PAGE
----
Remote South African parks and trails now available on Google Maps.

Earlier this year I was invited by Discover Africa to hike on the slopes of Table Mountain and learn more about the project that had occupied a team of passionate South Africans, in partnership with Google Maps, for months. They had just trekked the length and breadth of South Africa to map 170 new trails, six UNESCO World Heritage Sites and all 19 National Parks, in a large 360-imagery collect of the country’s wildest and most remote regions.

Having taken over 250,000 photographs over 59,000km of trekked terrain, the Google Trekker 360-degree camera (fondly named Gary) hit Johannesburg just before they made their way to the Pilanesberg, Sun City and Madikwe. The aim being to showcase not only the city but its cultural and scenic surrounds for the world to see. With sites included the Sterkfontein Caves, Cradle of Humankind, Tyrwhitt Avenue, Diagonal Street and many more.

The incredible imagery has now been made available in a highly interactive microsite called South Africa in 360 and uses VR-technology to showcase the imagery in what can be described as a virtual tour of South Africa.

The entire project was envisioned by the remarkable Andre van Kets, co-founder of local travel company Drive South Africa who saw the potential in the VR-technology to highlight the country’s beauty in a new way. Andre is a visionary who has for years invited locals and tourists to experience the wonders of our country through his ever evolving company. This forms part of Google’s Trekker Loan Program which encourages anyone to apply to borrow the 360-degree camera technology and help map the planet. The core team were assisted by more than 200 South African volunteers from all walks of life over a 12-month exploration period.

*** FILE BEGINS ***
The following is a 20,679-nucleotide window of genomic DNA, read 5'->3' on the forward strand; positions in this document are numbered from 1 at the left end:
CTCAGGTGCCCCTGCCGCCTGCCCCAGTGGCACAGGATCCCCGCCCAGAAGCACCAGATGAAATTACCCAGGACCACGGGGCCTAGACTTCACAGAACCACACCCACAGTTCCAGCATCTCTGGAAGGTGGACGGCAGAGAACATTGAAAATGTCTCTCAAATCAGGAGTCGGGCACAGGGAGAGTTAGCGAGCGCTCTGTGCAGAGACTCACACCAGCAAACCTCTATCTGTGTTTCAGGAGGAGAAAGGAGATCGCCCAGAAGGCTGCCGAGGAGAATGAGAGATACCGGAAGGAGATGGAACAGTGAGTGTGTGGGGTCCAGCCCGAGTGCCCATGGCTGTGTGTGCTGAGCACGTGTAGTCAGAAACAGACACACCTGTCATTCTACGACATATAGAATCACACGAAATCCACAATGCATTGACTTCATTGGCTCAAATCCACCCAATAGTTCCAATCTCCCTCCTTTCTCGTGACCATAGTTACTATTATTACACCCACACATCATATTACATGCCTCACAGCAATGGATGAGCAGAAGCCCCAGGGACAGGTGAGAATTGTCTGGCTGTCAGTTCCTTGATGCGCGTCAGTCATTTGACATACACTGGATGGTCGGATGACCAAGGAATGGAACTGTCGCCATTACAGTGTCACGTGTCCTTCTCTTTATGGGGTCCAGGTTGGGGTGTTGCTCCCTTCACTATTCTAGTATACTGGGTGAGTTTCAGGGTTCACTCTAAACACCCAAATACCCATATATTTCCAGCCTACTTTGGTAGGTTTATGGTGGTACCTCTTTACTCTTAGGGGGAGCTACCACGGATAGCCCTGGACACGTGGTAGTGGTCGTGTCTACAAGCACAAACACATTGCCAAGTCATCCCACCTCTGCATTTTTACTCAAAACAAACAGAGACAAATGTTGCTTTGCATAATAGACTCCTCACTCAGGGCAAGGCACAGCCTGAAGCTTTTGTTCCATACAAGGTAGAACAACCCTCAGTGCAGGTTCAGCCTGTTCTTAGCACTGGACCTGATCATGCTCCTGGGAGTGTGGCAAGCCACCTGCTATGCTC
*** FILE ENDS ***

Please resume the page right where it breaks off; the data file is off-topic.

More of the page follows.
The 360-images that were captured by the 22kg Google Trekker camera, was supported by amazing drone footage, photographs and videos painstakingly taken by our team. South Africa in 360 aims to create a new window into our country and our interactive microsite not only uses Google’s technology to promote tourism, but also highlights the pride that South Africans have in their land,” remarked van Kets.

As one of the volunteers who was lucky enough to walk with Gary – who is a heavy guy – and the crew, I was offered the opportunity to share a glimpse of the results. If you’re curious to explore more head here to find all 170 new trails on Google Street View. There is also a great video which captures the project included below.

 

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Dawn JorgensenDawn Jorgensen
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The Incidental Tourist

The Incidental Tourist is a Personal Travel Blog of a conscious traveller with a deep love for Africa, its people and the environment.

Here I bring you narratives, stories, video and photographs from my travels around the globe, including accounts of gorilla trekking in Uganda, tree planting in Zambia and turtle rescue in Kenya, accommodation and restaurant reviews, as well as details of the conservation efforts that I support.

A self proclaimed earth advocate and beauty seeker, I invite you to join me and share in my love of sustainable travel – and the rich offerings of our beautiful world.

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